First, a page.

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Mozart, Symphony No. 40 in g minor

Symphony Number One: An Introduction

Symphony Number One: An Introduction

In May of 2015 I lead Symphony Number One in our debut concert in Baltimore. Here's an audio essay I posted ahead of our launch:

We think we can better serve the composers we feature by focusing on just one emerging composer at a time rather than lumping all of them together onto one concert. Even trained musicians can get overwhelmed by a multitude of new compositional voices presented on one concert; how can we expect our audience to do any better? When this happens, your memories start to get flattened and you tend to only remember features like special effects, strange instruments, or other novelties, rather than to deeper musical layers.

 

 

 

Nuance and Rubato

Nuance and Rubato

...Bartok, for instance, gives us not only metronome markings, but precise timings for sections as a second check against grossly deforming his works. He believes his music to be more delicate with regards to timing, so one wrong move and snap. Mahler, on the other hand, gives loads of instruction with regard to tempo, some metronome markings, but a degree of sturdy flexibility to his music. It seems that his approach to harmony and orchestration further supports this.

The Musico-Linguistics Meme: Recursion and Musical Meaning since Bernstein in Boston

The Musico-Linguistics Meme: Recursion and Musical Meaning since Bernstein in Boston

Leonard Bernstein's Norton Lecture Series of 1973 has played a critical role in helping to define a particular landscape of thought which might be best described by Bernstein’s own (admittedly nonacademic) term, "musico-linguistics". While not a formal discipline, the term characterizes and encompasses the body of thought upon which he speculates in six multi-hour lectures at Harvard.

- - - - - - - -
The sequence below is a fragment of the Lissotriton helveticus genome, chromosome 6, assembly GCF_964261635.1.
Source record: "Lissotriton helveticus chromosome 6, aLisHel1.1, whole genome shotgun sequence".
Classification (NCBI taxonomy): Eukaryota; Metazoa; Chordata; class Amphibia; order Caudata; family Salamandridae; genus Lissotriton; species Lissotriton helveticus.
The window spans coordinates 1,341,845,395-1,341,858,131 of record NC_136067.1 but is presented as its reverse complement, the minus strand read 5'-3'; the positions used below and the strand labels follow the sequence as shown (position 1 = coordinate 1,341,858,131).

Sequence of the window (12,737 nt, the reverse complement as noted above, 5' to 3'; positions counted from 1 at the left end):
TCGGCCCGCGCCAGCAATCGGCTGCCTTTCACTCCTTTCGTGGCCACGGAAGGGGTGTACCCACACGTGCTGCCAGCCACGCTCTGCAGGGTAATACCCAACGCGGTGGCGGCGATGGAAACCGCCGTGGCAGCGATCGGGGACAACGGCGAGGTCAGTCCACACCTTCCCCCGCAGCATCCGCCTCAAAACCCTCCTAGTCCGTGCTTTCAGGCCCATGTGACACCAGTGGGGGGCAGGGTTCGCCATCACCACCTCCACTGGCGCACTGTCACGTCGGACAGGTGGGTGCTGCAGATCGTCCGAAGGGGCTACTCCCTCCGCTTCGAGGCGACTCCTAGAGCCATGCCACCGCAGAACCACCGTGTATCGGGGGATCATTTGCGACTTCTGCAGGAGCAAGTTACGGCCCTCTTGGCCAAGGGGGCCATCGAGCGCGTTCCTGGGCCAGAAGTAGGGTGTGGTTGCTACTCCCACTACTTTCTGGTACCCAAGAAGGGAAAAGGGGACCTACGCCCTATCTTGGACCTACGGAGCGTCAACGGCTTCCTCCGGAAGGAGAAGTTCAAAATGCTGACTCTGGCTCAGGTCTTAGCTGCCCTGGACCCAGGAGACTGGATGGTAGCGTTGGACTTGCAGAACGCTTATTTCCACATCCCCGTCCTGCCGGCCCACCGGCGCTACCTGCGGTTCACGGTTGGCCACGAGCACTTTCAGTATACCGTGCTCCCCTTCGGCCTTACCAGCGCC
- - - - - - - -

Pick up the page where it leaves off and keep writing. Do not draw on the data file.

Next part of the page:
How We Hear Boulez

How We Hear Boulez

A year before my first Boulez performance, I wrote an essay about what it's like to listen to Boulez in 2009.

...upon repeated hearing, this music does indeed open itself up to the listener. It slowly, reticently yawns forth its secrets to the hearer in unexpected ways. His output is by no means monolithic either, with very thorny yet electric piano sonatas and sometimes breathless long-distance sprints like Sur Incises (cue the linked clip to 4:15 to hear this ‘long-distance sprint’), contrasted by eerily celestial portions of Pli selon Pli and the richly colorful ‘folds’ of the aforementioned Le Marteau.

Tests of Greatness, Part One

Tests of Greatness, Part One

The most obvious concrete benchmark for quality is the demonstration of compositional craft. Here are some elements and composers that can be recognized for their innovation and/or mastery. 

Jordan Randall Smith is the Music Director of Symphony Number One.